18th C, Camphor, Fujian. Height makes it likely used as valued altar table; antique lacquered and carved half-round tables rare.
45” w. 22” d. 36” h.
Half-round tables are among some of the most beautiful furniture to come out of China. This red-lacquered high waisted piece is a good example. It was made taller than most half-round tables and was made to stand by itself, it being meant to be an altar table for ancestral worship. It would support deity figures or family ancestral images, incense burners, and offerings of food. Buddha and ancestral figures were revered by all classes in China in early periods. The folks would put these figures in high places so they could look up to them to pray for blessings. When not used as an altar table, the elite class would use it to show off antiques and art objects.
The top of this table is made with a thick slab of camphor wood and has a ‘water-stopping’ molded edge. The narrow waist section is pierced by six long and narrow “taohuan panels”, a feature associated with early traditional style in China. Below the waist is an arched apron separated into three sections by legs with sword-ridge molded ends. Each section is decorated with low-relief carvings of scrolling flowers and has beading along the lower edge that continues all the way down the beaded sword-ridge molded legs which terminate in modified hoof feet. The high humpback stretchers between the legs have relief carvings of small “chi” running dragons, a decoration evolved during Emperor Qianlong (1736-1795) period.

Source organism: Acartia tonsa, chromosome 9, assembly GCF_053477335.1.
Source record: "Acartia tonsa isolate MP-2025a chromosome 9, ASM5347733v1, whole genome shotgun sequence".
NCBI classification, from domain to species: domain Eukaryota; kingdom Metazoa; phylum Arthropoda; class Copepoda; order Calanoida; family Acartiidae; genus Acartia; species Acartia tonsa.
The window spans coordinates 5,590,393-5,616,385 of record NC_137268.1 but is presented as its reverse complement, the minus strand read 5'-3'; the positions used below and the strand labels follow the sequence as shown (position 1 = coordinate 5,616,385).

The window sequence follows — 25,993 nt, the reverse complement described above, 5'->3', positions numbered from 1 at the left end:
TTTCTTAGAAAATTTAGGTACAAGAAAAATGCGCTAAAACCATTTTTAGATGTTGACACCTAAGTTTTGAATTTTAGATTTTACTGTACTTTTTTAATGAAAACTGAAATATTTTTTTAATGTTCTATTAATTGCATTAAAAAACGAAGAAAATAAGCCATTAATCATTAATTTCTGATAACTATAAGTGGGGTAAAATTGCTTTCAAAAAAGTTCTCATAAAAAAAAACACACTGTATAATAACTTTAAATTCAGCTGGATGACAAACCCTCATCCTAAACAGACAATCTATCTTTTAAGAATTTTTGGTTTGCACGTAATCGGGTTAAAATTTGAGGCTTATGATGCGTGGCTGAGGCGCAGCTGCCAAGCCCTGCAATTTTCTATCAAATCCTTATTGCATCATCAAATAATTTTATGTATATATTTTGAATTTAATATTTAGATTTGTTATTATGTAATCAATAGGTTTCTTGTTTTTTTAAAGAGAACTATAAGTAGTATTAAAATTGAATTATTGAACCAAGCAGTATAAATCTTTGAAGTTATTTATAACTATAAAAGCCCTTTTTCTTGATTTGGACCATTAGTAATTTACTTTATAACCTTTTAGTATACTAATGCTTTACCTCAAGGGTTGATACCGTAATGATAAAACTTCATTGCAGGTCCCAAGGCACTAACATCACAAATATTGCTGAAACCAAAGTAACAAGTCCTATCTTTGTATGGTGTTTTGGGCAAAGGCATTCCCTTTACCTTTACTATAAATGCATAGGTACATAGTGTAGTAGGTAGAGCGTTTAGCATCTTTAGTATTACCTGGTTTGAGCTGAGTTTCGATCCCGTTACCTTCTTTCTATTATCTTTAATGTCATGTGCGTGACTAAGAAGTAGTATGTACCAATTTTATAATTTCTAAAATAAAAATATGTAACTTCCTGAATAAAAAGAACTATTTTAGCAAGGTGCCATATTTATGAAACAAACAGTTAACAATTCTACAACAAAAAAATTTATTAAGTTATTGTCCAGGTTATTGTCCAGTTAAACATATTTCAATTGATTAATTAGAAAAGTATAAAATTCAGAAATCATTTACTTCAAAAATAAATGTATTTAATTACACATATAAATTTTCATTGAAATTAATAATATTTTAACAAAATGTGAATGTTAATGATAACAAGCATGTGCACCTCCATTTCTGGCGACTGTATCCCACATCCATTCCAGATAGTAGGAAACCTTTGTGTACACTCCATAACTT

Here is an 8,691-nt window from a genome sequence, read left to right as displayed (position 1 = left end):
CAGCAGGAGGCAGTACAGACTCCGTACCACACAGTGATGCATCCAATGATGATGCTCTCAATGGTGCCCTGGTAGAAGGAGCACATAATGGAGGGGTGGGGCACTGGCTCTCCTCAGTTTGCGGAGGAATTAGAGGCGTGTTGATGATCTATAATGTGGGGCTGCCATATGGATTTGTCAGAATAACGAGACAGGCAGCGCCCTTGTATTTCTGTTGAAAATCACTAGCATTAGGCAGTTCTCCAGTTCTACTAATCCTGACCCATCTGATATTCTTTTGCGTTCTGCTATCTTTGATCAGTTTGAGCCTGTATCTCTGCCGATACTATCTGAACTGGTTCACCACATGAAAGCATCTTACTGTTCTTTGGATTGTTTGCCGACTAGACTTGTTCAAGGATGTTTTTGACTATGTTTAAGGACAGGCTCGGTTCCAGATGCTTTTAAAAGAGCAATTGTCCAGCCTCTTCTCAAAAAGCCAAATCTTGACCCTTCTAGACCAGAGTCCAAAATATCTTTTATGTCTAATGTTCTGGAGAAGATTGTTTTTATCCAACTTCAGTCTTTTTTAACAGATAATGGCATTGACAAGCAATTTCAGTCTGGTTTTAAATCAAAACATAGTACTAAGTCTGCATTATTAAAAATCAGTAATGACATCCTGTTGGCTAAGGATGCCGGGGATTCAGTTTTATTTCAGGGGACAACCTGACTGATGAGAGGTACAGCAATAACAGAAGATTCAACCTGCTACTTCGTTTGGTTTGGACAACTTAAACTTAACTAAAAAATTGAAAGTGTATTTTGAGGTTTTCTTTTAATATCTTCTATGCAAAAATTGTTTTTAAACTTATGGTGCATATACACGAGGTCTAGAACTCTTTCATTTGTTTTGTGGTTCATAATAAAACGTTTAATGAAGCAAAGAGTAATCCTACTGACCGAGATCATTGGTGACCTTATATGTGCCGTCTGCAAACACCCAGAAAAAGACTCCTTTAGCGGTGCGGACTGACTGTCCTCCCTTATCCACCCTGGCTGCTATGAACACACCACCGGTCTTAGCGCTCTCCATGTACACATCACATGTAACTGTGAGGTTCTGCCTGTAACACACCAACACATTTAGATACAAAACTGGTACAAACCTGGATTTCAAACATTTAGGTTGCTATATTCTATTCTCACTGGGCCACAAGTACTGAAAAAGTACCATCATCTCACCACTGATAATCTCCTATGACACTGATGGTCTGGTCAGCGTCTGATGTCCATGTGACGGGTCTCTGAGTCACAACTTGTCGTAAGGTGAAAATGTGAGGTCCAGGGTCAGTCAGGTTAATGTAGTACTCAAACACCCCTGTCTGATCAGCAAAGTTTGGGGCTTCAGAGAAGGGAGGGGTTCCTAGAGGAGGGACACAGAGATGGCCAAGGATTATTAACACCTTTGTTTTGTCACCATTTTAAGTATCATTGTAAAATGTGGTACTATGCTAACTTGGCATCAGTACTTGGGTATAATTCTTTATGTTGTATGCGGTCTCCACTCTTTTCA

This table is artfully constructed and finely carved. It survived with its original red lacquer coating intact. Its top shows some burn marks likely from incense burners; otherwise it is in very good condition.